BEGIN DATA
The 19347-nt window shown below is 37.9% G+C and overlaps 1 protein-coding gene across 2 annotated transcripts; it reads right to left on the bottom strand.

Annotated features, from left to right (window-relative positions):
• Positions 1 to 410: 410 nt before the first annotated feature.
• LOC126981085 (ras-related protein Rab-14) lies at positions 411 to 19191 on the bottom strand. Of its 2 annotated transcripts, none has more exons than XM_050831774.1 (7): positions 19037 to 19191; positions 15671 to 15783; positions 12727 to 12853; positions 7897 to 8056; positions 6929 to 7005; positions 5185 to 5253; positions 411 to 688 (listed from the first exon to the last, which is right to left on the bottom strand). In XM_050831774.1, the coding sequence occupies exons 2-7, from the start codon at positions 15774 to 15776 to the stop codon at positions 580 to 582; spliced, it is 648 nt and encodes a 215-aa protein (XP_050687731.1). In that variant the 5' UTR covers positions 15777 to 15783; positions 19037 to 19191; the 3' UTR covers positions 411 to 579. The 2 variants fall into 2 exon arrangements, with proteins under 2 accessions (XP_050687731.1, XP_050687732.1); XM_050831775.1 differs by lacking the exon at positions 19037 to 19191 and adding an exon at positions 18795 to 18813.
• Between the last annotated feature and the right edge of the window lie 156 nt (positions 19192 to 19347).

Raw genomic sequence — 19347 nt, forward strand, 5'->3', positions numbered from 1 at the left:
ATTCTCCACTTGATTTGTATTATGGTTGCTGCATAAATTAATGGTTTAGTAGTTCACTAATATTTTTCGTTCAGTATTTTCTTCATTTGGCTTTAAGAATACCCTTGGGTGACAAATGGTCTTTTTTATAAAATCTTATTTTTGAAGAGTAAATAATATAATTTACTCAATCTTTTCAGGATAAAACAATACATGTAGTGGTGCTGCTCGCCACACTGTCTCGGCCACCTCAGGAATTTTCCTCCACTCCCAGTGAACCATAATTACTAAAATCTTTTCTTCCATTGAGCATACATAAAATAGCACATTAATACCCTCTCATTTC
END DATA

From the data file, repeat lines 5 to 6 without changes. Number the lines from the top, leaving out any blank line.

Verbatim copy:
• Between the last annotated feature and the right edge of the window lie 156 nt (positions 19192 to 19347).

Raw genomic sequence — 19347 nt, forward strand, 5'->3', positions numbered from 1 at the left: